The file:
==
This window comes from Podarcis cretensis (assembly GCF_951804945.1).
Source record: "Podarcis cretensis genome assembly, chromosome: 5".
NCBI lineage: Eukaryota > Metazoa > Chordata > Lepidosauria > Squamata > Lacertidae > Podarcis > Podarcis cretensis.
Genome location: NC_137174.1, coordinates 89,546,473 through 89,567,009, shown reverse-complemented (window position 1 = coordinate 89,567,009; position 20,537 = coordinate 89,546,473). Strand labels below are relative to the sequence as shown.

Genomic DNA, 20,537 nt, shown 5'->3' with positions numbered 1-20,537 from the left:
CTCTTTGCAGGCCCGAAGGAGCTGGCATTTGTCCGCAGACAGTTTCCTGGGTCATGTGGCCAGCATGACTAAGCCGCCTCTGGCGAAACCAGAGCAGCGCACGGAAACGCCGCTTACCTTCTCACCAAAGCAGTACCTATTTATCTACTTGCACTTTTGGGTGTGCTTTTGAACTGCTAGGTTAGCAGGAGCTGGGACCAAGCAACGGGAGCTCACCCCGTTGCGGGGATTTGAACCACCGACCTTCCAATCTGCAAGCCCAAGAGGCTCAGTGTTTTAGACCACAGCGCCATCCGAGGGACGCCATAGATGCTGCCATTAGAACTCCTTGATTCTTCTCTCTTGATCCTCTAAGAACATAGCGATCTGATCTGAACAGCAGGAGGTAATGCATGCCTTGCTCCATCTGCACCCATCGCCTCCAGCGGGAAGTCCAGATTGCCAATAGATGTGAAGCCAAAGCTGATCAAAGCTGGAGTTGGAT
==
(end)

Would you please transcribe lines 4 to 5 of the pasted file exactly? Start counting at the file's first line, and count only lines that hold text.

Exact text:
Genome location: NC_137174.1, coordinates 89,546,473 through 89,567,009, shown reverse-complemented (window position 1 = coordinate 89,567,009; position 20,537 = coordinate 89,546,473). Strand labels below are relative to the sequence as shown.

Genomic DNA, 20,537 nt, shown 5'->3' with positions numbered 1-20,537 from the left: